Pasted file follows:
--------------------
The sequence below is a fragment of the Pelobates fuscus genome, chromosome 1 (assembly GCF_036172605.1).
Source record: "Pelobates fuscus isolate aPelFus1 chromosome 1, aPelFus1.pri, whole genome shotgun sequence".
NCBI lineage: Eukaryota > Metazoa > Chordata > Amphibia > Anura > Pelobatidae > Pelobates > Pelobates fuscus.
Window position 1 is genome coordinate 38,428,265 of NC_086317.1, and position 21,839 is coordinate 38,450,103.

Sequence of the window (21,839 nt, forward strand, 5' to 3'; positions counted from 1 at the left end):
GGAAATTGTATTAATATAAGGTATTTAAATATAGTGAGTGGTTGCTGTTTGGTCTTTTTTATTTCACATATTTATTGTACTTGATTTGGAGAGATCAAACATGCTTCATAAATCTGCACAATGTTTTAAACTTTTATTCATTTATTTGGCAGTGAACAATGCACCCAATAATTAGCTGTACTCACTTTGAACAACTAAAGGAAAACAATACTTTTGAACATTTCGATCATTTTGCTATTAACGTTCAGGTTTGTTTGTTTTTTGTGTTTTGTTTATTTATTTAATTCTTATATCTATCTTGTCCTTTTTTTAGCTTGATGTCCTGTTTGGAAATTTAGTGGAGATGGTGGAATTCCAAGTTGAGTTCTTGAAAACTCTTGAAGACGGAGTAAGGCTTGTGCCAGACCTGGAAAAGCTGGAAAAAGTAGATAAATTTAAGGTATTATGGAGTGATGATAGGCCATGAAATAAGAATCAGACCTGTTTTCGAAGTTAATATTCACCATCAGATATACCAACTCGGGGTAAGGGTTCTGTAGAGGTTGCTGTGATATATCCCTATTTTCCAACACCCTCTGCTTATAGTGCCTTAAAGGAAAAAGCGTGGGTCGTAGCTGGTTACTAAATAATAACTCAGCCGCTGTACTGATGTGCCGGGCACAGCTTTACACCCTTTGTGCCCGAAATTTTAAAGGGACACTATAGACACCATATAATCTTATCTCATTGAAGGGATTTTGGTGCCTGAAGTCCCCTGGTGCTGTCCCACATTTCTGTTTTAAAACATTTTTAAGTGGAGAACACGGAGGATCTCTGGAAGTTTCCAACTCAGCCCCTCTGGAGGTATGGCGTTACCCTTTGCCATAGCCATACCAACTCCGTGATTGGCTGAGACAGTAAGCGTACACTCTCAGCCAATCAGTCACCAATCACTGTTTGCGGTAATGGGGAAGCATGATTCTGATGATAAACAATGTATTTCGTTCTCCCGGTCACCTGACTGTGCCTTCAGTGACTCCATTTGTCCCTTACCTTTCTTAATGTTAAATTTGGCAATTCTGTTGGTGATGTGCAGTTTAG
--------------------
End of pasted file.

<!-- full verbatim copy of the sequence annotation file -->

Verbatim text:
The sequence below is a fragment of the Pelobates fuscus genome, chromosome 1 (assembly GCF_036172605.1).
Source record: "Pelobates fuscus isolate aPelFus1 chromosome 1, aPelFus1.pri, whole genome shotgun sequence".
NCBI lineage: Eukaryota > Metazoa > Chordata > Amphibia > Anura > Pelobatidae > Pelobates > Pelobates fuscus.
Window position 1 is genome coordinate 38,428,265 of NC_086317.1, and position 21,839 is coordinate 38,450,103.

Sequence of the window (21,839 nt, forward strand, 5' to 3'; positions counted from 1 at the left end):
GGAAATTGTATTAATATAAGGTATTTAAATATAGTGAGTGGTTGCTGTTTGGTCTTTTTTATTTCACATATTTATTGTACTTGATTTGGAGAGATCAAACATGCTTCATAAATCTGCACAATGTTTTAAACTTTTATTCATTTATTTGGCAGTGAACAATGCACCCAATAATTAGCTGTACTCACTTTGAACAACTAAAGGAAAACAATACTTTTGAACATTTCGATCATTTTGCTATTAACGTTCAGGTTTGTTTGTTTTTTGTGTTTTGTTTATTTATTTAATTCTTATATCTATCTTGTCCTTTTTTTAGCTTGATGTCCTGTTTGGAAATTTAGTGGAGATGGTGGAATTCCAAGTTGAGTTCTTGAAAACTCTTGAAGACGGAGTAAGGCTTGTGCCAGACCTGGAAAAGCTGGAAAAAGTAGATAAATTTAAGGTATTATGGAGTGATGATAGGCCATGAAATAAGAATCAGACCTGTTTTCGAAGTTAATATTCACCATCAGATATACCAACTCGGGGTAAGGGTTCTGTAGAGGTTGCTGTGATATATCCCTATTTTCCAACACCCTCTGCTTATAGTGCCTTAAAGGAAAAAGCGTGGGTCGTAGCTGGTTACTAAATAATAACTCAGCCGCTGTACTGATGTGCCGGGCACAGCTTTACACCCTTTGTGCCCGAAATTTTAAAGGGACACTATAGACACCATATAATCTTATCTCATTGAAGGGATTTTGGTGCCTGAAGTCCCCTGGTGCTGTCCCACATTTCTGTTTTAAAACATTTTTAAGTGGAGAACACGGAGGATCTCTGGAAGTTTCCAACTCAGCCCCTCTGGAGGTATGGCGTTACCCTTTGCCATAGCCATACCAACTCCGTGATTGGCTGAGACAGTAAGCGTACACTCTCAGCCAATCAGTCACCAATCACTGTTTGCGGTAATGGGGAAGCATGATTCTGATGATAAACAATGTATTTCGTTCTCCCGGTCACCTGACTGTGCCTTCAGTGACTCCATTTGTCCCTTACCTTTCTTAATGTTAAATTTGGCAATTCTGTTGGTGATGTGCAGTTTAG